Are you getting enough calcium?

Click here to download the calcium intake test

Other Calcium Sources

Dried Beans – Legumes
Vegetarian baked beans (1 cup)
Garbanzo/Chickpeas (1 cup, canned)
Great northern beans (1 cup, boiled)
Navy beans (1 cup, boiled)
White beans (1 cup, boiled)
Black turtle beans (1 cup, boiled)
 
128 mg
80 mg
121 mg
128 mg
1610mg
103 mg


Fruits & Vegetables
Broccoli (1 cup, boiled)
Green beans (1 cup, boiled)
Spinach (1 cup, boiled)
Butternut squash (1 cup, boiled)
Sweet potato (1 cup, boiled)
Collards (1 cup, boiled)
Mustard greens (1 cup, boiled)
Swiss chard (1 cup, boiled)
Figs, dried (10 medium)
Naval orange (1 medium)
 
 94 mg
58 mg
244 mg
84 mg
70 mg
358 mg
150 mg
102 mg
269 mg
56 mg


Cereal & Bread Products
Cereal bars – Calcium fortified (Kellogg’s Nutri-Grain Bar & Quaker Fruit & Oatmeal – 1 bar)
Corn bread (2-oz piece)
Oatmeal, instant (1 packet) Oatmeal,
Quaker Instant-Nutrition For Women (1 packet)
 
200 mg
 
133 mg
163 mg
350 mg


Soy Products
Soy milk – Calcium fortified (8 oz)
Soybeans (1 cup, boiled)
Tofu (1/2 cup packed in Calcium liquid)
 
350 mg
175 mg
258 mg


Supplements
Calcium chews (such as Viactiv, etc.)
Citracal
Tums – Calcium content varies
Adora
 
500 mg
500 mg
200-500 mg
500 mg


Vitamin D
Vitamin D is required for proper absorption of Calcium. The body will make its own Vitamin D if exposed to sunlight for at least 15 minutes per day. If you have little sun exposure or if you do not eat or drink dairy products, you should take a Vitamin D supplement of 1000 IU.

*Adapted from Foods That Fight Pain by Neal Barnard, MD

Protect Your Bones

The ideal diet for prevention or treatment of osteoporosis should provide enough Calcium, Magnesium, and Vitamin D. The best source for these important nutrients is from your diet because they are absorbed best in their natural form. Calcium is found mostly in dairy foods and in some fruits, vegetables, and legumes. Some tofu, soy milks, cereals, and orange juices are also fortified with Calcium. If the diet does not provide enough, a supplement should be taken. If a woman is postmenopausal and HRT (hormone replacement therapy) is not being taken, then 1,500 mg/day is required. If HRT is being taken, 1,200 mg/day is needed.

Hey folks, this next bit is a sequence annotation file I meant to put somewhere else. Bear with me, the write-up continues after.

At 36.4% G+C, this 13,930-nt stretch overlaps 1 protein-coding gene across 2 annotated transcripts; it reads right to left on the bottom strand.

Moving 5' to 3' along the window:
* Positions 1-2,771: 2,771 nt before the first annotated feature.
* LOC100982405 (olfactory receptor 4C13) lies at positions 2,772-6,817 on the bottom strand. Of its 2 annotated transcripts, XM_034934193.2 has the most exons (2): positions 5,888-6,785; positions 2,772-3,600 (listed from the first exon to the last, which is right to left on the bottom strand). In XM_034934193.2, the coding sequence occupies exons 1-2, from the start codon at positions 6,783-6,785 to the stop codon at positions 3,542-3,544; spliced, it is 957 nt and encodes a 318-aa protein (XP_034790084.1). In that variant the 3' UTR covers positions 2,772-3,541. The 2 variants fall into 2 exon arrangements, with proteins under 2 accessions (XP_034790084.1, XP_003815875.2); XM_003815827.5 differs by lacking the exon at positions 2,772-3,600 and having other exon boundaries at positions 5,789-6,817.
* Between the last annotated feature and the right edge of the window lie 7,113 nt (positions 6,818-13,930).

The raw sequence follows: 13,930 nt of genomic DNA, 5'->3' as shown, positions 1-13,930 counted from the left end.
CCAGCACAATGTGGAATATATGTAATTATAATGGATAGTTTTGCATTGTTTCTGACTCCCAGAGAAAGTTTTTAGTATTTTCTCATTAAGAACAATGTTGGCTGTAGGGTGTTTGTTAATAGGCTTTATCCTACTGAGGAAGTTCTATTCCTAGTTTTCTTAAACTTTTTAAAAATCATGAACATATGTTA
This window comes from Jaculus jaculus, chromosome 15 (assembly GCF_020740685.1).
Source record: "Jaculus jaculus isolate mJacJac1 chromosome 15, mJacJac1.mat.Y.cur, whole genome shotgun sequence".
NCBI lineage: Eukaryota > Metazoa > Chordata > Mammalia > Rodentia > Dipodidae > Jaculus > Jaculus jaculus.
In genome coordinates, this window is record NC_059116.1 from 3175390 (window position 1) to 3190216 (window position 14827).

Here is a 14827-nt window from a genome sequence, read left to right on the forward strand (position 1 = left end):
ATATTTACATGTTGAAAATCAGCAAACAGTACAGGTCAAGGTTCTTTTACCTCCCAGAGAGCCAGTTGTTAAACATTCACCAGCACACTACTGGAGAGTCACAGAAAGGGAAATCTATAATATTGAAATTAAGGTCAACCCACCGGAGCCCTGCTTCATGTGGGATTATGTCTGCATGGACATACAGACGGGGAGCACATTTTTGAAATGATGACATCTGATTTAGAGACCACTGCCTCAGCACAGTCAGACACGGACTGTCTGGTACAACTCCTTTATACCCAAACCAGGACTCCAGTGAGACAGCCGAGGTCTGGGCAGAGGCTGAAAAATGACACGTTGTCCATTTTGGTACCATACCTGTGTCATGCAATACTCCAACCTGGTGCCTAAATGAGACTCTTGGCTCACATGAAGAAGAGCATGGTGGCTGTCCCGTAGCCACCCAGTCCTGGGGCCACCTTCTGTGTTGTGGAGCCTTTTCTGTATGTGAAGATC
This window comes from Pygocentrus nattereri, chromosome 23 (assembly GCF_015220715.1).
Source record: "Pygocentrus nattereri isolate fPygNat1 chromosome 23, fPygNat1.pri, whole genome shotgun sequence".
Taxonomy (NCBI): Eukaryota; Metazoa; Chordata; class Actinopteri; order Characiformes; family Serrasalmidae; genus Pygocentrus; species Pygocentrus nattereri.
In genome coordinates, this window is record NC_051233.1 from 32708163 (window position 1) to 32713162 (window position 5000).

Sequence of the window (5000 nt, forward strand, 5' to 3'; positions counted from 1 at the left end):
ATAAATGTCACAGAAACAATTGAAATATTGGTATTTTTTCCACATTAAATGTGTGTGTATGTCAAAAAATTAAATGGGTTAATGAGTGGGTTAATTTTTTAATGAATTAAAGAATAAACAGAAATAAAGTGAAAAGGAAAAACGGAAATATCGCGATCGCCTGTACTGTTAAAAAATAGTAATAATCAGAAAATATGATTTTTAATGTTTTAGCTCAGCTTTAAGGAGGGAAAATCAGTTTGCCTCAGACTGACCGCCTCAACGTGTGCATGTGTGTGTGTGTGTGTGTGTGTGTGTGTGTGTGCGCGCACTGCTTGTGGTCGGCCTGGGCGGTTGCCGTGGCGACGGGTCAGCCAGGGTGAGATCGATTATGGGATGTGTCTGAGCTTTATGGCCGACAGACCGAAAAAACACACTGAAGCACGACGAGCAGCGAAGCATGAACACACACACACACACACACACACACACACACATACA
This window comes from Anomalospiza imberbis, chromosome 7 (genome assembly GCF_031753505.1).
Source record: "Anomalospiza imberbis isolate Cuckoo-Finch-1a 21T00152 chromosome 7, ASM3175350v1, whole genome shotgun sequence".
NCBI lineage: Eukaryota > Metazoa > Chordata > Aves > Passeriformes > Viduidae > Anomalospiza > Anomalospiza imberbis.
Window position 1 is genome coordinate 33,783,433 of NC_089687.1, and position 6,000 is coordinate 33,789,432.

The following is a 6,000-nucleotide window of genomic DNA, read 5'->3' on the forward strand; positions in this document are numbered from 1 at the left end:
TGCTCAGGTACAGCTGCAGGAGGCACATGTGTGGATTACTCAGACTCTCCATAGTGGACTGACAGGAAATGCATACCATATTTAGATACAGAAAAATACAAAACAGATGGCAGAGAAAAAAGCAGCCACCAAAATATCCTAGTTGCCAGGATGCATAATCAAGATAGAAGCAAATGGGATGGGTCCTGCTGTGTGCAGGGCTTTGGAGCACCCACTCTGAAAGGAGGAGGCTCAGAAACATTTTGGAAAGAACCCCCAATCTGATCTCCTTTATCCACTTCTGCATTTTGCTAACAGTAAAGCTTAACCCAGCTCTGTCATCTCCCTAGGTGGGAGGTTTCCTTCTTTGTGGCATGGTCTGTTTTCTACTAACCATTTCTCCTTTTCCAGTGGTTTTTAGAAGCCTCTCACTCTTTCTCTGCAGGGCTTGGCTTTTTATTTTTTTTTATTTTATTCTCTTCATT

There is debate over which type of Calcium is best absorbed. It is believed that Calcium Citrate os better absorbed, especially in older women due to a decrease in stomach acids. There is some debate as to when is the best time to take a Calcium supplement. Most nutrition experts feel that Calcium Citrate (such as Citracal) is better absorbed on an empty stomach and Calcium Carbonate (Tums) is better absorbed with a meal. Either way, the dose should be spread out throughout the day. Calcium Carbonate is found in Tums and it is a form of antacid. Some experts believe that because antacids actually neutralize the stomach acids, the antacids may decrease absorption of Calcium.

Vitamin D is required for proper Calcium absorption. It is found in milk and various dairy products. The body also makes its own Vitamin D from sunlight exposure. As little as 15 minutes a day is enough, but sunlight exposure can increase your risk of skin cancer. Sunscreen does block the production of Vitamin D. If you have little sunlight exposure and do not drink milk, a Vitamin D supplement of 1,000 IU is recommended.

Magnesium is also important in the production of bone. It can be found in green leafy vegetables, soybeans, and legumes. Calcium to Magnesium ratio should be approximately 2:1. For every 1000 mg of Calcium, 500 mg of Magnesium is required. A supplement of 300-500 mg per day is recommended.
High protein diets, carbonated beverages, and highly processed foods have high quantities of Phosphorus. The ratio of Calcium to phosphorus in the diet should be approximately 2:1. If the diet is high in Phosphorus intake, reduce or eliminate regular and diet soda, check labels for Phosphorus, Potassium Phosphate, and Phosphoric acid. Try to replace some of the animal protein in your diet with vegetable protein.

A healthy diet consists of approximately 30% of calories from fat, but should not be too fat restricted as this decreases Vitamin D absorption. Other factors that decrease absorption of these nutrients are smoking, alcohol, and high caffeine intake.

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